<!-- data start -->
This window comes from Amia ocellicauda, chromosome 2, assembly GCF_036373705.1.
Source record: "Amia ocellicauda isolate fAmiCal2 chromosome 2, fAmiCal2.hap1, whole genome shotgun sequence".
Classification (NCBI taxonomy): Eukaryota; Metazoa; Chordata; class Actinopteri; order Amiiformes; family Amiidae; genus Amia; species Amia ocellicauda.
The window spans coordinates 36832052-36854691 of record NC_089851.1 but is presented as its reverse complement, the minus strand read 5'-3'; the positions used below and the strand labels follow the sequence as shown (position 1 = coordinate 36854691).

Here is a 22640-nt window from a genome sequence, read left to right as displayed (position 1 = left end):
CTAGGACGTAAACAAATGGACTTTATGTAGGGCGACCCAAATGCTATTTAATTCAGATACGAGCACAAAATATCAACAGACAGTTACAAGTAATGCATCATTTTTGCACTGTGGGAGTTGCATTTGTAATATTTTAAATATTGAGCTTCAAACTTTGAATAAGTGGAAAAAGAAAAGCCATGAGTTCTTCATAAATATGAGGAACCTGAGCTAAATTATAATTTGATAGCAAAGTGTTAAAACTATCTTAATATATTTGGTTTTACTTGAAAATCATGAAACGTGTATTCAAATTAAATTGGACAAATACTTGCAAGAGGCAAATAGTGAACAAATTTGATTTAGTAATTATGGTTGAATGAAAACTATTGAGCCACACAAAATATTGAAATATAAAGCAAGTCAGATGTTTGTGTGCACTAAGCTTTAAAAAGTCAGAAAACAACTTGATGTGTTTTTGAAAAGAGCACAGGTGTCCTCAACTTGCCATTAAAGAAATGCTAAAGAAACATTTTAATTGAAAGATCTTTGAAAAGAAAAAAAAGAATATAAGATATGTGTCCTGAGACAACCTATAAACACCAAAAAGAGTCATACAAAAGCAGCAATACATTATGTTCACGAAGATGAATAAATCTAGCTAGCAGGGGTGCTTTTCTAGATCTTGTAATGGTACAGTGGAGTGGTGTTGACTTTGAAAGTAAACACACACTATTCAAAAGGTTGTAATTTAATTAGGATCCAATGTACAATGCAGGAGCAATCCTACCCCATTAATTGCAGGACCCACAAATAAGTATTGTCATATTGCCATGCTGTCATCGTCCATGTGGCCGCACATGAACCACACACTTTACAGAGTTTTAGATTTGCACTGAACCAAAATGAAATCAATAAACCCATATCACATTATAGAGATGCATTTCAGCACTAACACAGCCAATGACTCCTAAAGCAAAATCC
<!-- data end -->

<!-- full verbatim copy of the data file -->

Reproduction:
This window comes from Amia ocellicauda, chromosome 2, assembly GCF_036373705.1.
Source record: "Amia ocellicauda isolate fAmiCal2 chromosome 2, fAmiCal2.hap1, whole genome shotgun sequence".
Classification (NCBI taxonomy): Eukaryota; Metazoa; Chordata; class Actinopteri; order Amiiformes; family Amiidae; genus Amia; species Amia ocellicauda.
The window spans coordinates 36832052-36854691 of record NC_089851.1 but is presented as its reverse complement, the minus strand read 5'-3'; the positions used below and the strand labels follow the sequence as shown (position 1 = coordinate 36854691).

Here is a 22640-nt window from a genome sequence, read left to right as displayed (position 1 = left end):
CTAGGACGTAAACAAATGGACTTTATGTAGGGCGACCCAAATGCTATTTAATTCAGATACGAGCACAAAATATCAACAGACAGTTACAAGTAATGCATCATTTTTGCACTGTGGGAGTTGCATTTGTAATATTTTAAATATTGAGCTTCAAACTTTGAATAAGTGGAAAAAGAAAAGCCATGAGTTCTTCATAAATATGAGGAACCTGAGCTAAATTATAATTTGATAGCAAAGTGTTAAAACTATCTTAATATATTTGGTTTTACTTGAAAATCATGAAACGTGTATTCAAATTAAATTGGACAAATACTTGCAAGAGGCAAATAGTGAACAAATTTGATTTAGTAATTATGGTTGAATGAAAACTATTGAGCCACACAAAATATTGAAATATAAAGCAAGTCAGATGTTTGTGTGCACTAAGCTTTAAAAAGTCAGAAAACAACTTGATGTGTTTTTGAAAAGAGCACAGGTGTCCTCAACTTGCCATTAAAGAAATGCTAAAGAAACATTTTAATTGAAAGATCTTTGAAAAGAAAAAAAAGAATATAAGATATGTGTCCTGAGACAACCTATAAACACCAAAAAGAGTCATACAAAAGCAGCAATACATTATGTTCACGAAGATGAATAAATCTAGCTAGCAGGGGTGCTTTTCTAGATCTTGTAATGGTACAGTGGAGTGGTGTTGACTTTGAAAGTAAACACACACTATTCAAAAGGTTGTAATTTAATTAGGATCCAATGTACAATGCAGGAGCAATCCTACCCCATTAATTGCAGGACCCACAAATAAGTATTGTCATATTGCCATGCTGTCATCGTCCATGTGGCCGCACATGAACCACACACTTTACAGAGTTTTAGATTTGCACTGAACCAAAATGAAATCAATAAACCCATATCACATTATAGAGATGCATTTCAGCACTAACACAGCCAATGACTCCTAAAGCAAAATCC